The Land Board must make the final decision on the mine permit. The state constitution tells Land Board members that the "guiding principle is that these lands and funds are held in trust for the support of education and for the attainment of other worthy objects helpful to the well-being of the people of this state."

Although they routinely make decisions regarding leases for mining, drilling, logging and agriculture, the Land Board never has dealt with a project of this magnitude, said Randy Mosley, an assistant to the director at the Department of Natural Resources and Conservation, which manages the state trust lands. Montana Governor Marc Racicot has characterized the McDonald Gold Project as one of the most complex mining proposals ever considered by the state.

The Department of Environmental Quality (DEQ) is the state agency responsible for evaluating and permitting mine applications; since 1971, when the state began reviewing hard-rock mine applications, the agency and its precursor have denied only two permits out of more than 150 applications.

The DEQ is expected to make a decision on the McDonald Gold Project in early 1999. Then the Land Board must decide whether building a mine near Montana's Blackfoot River is the best way to fulfill its mission.

But the story is unlikely to end there. Almost everyone involved in the project believes that no matter what the DEQ and Land Board decide, the fate of the mine will ultimately be determined by a different institution: the courts.

Mine opponents are pursuing legal avenues to prevent the mine. At the same time they are waging a very visible political campaign in an attempt to persuade the Land Board to deny the mine permit. In Missoula, a progressive city located downstream from the proposed mine, and in Helena, the state capital, a popular bumpersticker reads, "The Blackfoot River: More Precious Than Gold." Rhythm and Blues singer Bonnie Raitt recently performed two concerts that earned $75,000 for groups fighting the mine.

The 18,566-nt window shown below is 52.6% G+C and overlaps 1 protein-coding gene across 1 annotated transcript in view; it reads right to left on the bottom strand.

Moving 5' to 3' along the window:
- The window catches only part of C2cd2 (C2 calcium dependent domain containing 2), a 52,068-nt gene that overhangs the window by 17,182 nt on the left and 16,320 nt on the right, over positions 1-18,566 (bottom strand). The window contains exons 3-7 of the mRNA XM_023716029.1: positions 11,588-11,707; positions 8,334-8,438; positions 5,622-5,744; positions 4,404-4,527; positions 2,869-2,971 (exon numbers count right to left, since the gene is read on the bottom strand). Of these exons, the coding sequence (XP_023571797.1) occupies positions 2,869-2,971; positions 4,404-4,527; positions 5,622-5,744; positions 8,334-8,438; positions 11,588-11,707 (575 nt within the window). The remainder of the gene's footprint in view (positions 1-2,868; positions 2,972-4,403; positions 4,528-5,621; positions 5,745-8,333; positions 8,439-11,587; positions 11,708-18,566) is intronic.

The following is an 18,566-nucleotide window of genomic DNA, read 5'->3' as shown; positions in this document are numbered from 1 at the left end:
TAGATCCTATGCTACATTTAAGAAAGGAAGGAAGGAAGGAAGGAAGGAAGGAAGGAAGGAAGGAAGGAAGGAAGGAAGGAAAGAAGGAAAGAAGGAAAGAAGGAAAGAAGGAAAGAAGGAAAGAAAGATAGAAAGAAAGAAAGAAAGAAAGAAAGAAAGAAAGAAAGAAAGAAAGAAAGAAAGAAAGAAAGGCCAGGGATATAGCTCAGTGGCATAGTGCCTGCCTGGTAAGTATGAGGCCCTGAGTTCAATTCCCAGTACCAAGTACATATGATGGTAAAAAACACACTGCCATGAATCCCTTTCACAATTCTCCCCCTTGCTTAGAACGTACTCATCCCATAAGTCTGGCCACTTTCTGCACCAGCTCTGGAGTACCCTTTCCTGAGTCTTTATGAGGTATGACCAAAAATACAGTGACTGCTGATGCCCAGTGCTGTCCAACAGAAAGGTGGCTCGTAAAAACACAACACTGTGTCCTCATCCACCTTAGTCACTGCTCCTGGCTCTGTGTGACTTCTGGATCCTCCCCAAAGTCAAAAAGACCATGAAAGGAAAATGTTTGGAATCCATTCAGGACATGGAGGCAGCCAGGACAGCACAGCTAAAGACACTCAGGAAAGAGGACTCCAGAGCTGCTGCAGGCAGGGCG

Project supporters accuse mine opponents of using emotional arguments rather than facts to promote their cause. "There's a lot of emotion involved but I don't think there's any real risk," said School of Mines Dean Knudsen.

"Pseudo-science is a big part of some people's agenda," charged Hintz.

That's too convenient a response, said John Ray. "There's nothing wrong with being emotionally committed to protecting a natural resource," he said. "Any environmental group in this state has evidence and information to back up their points."

Besides, supporters of the project often employ similar tactics: After all, what could be more emotional than the issue of jobs-especially jobs for Montanans?

Land Board members have not indicated whether they will permit the mine. But "politics plays a part," acknowledged State Auditor Mark O'Keefe, whom many people suspect has his eye on the governorship. "Not only is the economic return important but the cultural character, the societal character of Montana is important. And the uses of these lands should be consistent with the wants, desires and needs of Montanans and their communities." In a recent poll commissioned by Lee Newspapers of Montana, 48 percent opposed the mine, 39 percent supported it, and 13 percent were undecided.

Meantime, the mine has been plagued by administrative changes and highly publicized charges of ineptitude and bias in the ongoing environmental review process. In September, the original majority partner, the copper giant Phelps-Dodge, pulled out of the project, selling its 72 percent interest to Canyon Resources, a relatively small Colorado gold-mining company with a troubled financial past.

The sale-for a paltry $5 million up front-was considered a victory by environmental groups, who said it showed that Phelps-Dodge realized the project wasn't feasible. And it prompted a skeptical editorial in the usually conservative Missoulian newspaper warning that "It will take enormous sums of money, an incredible commitment and much luck to mine the gold without harming the river and environs."

In October, a key player in the development of the mine's environmental impact statement resigned, criticizing members of the team as "inexperienced special- ists." Several weeks later, the spokesperson for the state Department of Environmental Quality quit, accusing the agency's top brass of controlling media access to information about that incident in order to further their own agenda.

And with gold prices at a 12-year low, even mine proponents at Montana Tech now question whether the proposed McDonald Gold Project will remain economically viable. Prompted by a report about the sagging financial fortunes of Pegasus Gold Inc., a second Missoulian editorial about the project also questioned the wisdom of banking on a gold company to finance the mine reclamation.

Bill Snoddy said that despite the negative publicity, Canyon Resources will continue to pursue the project.


Kathy Witkowsky is a freelance writer who lives in Missoula, Montana.

Photos by Michael Gallacher for CrossTalk